It Matters Whether Americans Call Afghanistan a Defeat

U.S. Marine Cpl. Dennis Cox, a scout sniper assigned to 1st Battalion, 9th Marine Regiment, Regional Command (Southwest), inches closer to the edge of a dirt wall during an interdiction operation in Helmand province, Afghanistan, Dec. 19, 2013.

U.S. Marine Corps / Cpl. Paul Peterso

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U.S. Marine Cpl. Dennis Cox, a scout sniper assigned to 1st Battalion, 9th Marine Regiment, Regional Command (Southwest), inches closer to the edge of a dirt wall during an interdiction operation in Helmand province, Afghanistan, Dec. 19, 2013.

The public’s judgment about whether the United States won or lost the war will affect civilian-military relations for years to come.

The Trump administration appears poised to announce, within days or weeks, a deal with the Taliban that will involve a withdrawal of U.S. troops from Afghanistan. If that happens, the administration may soon find itself in a new battle over public opinion. The question then would be: Did the United States win or lose?

The answer depends partly on the terms of a potential deal, but also on the public narrative that forms around it. A negotiated peace normally involves concessions by both sides, and can therefore be characterized in multiple ways; critics of the deal now taking shape are describing it as a U.S. surrender, while proponents will likely portray it as an honorable end to America’s longest war. Whether the deal comes to be seen as a victory or a defeat could influence relations between the military and civilian leadership for years to come.

Following the Vietnam War, a narrative developed among the U.S.-military officer corps that civilian leaders had stabbed military leaders in the back by cutting a deal to withdraw U.S. troops, rather than allowing them to win. A broader literature suggests that a “stabbed in the back” narrative is a common cultural response among militaries that have failed to achieve their wartime goals. Many of these frames have staying power. The Powell Doctrine—war should be a last resort, and exercised only with a commitment to using overwhelming military force—played a major role in national-security debates in the 1990s, but had its roots in Vietnam.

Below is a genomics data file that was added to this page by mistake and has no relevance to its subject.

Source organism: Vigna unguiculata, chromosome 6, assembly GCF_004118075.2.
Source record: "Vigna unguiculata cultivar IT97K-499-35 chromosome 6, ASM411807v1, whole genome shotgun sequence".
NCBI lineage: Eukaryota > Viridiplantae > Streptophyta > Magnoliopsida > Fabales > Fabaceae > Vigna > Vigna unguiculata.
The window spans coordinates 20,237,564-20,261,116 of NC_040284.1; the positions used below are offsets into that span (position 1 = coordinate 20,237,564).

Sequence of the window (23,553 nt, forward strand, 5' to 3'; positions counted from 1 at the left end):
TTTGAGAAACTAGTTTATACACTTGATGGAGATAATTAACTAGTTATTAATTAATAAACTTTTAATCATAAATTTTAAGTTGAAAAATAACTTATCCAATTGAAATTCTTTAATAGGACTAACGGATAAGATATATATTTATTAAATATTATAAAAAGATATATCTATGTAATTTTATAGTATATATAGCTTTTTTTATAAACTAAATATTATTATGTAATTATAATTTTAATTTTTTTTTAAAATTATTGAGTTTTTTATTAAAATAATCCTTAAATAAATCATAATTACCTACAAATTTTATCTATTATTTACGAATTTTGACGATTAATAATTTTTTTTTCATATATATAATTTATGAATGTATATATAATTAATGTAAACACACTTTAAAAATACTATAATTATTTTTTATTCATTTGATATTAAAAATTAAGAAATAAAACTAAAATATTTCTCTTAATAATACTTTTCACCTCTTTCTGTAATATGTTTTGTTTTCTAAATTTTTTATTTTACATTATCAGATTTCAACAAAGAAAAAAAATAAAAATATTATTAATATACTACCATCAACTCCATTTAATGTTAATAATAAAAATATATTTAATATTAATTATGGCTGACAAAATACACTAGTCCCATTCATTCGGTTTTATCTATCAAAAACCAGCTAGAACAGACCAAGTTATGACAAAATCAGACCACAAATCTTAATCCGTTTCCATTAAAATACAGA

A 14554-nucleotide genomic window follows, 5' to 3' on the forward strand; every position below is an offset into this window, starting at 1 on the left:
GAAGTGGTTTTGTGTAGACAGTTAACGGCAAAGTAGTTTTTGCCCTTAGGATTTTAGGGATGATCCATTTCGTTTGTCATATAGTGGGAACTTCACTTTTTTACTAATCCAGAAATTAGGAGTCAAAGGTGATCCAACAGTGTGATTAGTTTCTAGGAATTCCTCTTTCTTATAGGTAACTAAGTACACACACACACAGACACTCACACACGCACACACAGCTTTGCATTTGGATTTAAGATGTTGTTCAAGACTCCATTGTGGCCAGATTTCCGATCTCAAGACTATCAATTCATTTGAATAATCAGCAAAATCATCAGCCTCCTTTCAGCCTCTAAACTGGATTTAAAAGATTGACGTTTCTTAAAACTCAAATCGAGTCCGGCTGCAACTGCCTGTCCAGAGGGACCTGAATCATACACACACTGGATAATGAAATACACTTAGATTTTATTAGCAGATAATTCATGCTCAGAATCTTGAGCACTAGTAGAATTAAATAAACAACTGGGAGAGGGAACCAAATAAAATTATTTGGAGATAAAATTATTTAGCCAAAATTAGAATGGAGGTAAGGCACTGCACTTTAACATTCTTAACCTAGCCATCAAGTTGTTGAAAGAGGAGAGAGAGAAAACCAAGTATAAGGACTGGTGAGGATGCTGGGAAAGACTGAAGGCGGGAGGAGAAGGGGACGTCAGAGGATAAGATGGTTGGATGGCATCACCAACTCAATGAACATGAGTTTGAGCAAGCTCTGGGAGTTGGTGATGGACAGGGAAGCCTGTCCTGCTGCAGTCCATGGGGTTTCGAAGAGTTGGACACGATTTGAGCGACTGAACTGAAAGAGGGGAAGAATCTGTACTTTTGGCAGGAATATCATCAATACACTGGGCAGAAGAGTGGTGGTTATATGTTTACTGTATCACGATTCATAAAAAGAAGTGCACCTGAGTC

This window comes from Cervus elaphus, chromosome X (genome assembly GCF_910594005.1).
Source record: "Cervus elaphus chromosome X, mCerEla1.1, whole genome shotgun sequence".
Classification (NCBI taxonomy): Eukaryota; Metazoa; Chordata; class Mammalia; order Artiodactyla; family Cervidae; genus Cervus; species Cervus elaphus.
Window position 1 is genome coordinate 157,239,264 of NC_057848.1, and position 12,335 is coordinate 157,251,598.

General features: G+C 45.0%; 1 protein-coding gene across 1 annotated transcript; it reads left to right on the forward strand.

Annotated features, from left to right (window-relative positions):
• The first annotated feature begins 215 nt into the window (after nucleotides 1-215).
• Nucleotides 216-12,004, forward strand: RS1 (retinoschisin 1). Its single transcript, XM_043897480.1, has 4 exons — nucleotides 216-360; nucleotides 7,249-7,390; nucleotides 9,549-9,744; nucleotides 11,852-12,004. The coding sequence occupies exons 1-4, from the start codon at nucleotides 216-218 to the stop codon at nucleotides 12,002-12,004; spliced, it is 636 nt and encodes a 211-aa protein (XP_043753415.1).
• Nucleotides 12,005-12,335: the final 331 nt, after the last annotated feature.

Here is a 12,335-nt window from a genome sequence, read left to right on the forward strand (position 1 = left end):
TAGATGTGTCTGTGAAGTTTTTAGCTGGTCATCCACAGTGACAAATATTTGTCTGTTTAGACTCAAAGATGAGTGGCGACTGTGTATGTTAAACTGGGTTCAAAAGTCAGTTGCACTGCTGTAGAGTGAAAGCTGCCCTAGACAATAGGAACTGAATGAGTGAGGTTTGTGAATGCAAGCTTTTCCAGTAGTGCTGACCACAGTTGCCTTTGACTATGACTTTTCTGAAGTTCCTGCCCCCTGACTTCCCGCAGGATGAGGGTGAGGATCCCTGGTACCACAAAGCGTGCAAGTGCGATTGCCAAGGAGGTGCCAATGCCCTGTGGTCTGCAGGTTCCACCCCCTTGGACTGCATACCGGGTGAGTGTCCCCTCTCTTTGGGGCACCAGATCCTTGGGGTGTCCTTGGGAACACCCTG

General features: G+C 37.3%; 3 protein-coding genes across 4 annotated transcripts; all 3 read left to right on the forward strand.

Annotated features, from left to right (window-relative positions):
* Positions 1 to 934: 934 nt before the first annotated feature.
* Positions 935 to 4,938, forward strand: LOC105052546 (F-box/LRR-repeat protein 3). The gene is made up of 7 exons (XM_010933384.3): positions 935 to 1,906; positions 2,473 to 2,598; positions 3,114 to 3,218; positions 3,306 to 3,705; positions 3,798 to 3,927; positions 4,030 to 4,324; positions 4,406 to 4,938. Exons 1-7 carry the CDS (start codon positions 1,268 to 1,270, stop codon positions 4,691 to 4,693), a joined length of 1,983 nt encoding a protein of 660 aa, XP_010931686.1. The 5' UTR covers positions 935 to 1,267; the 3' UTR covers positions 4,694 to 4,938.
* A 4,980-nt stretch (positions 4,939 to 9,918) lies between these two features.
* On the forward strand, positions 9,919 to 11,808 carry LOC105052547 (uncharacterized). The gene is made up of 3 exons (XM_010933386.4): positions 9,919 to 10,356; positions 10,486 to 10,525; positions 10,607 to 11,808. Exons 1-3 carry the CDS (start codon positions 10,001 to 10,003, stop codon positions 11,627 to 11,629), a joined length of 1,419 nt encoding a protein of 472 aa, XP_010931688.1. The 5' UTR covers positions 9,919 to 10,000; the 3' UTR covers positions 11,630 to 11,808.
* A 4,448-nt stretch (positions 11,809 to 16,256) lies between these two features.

The legacy of the Afghan War—now in its 18th year—will similarly depend on whether civilians, veterans, and current military personnel believe the United States won or lost.

In fact, we can make plausible inferences regarding how civilian and military opinions might evolve if a deal is struck. Drawing on an original survey administered for us online by the National Opinion Research Center to 4,500 American adults in late June and early July, the two of us have been studying public attitudes toward the military. In addition to a large number of civilians who had never served in the military, we also reached as many as 700 veterans and 200 active-duty personnel from the various services. (Although our sample of active-duty troops is relatively small, previous surveys have shown that on some key foreign-policy, national-security, and military-policy issues, veteran attitudes track fairly closely with active-military attitudes, and our survey appears no different.) Three major themes emerged from our research: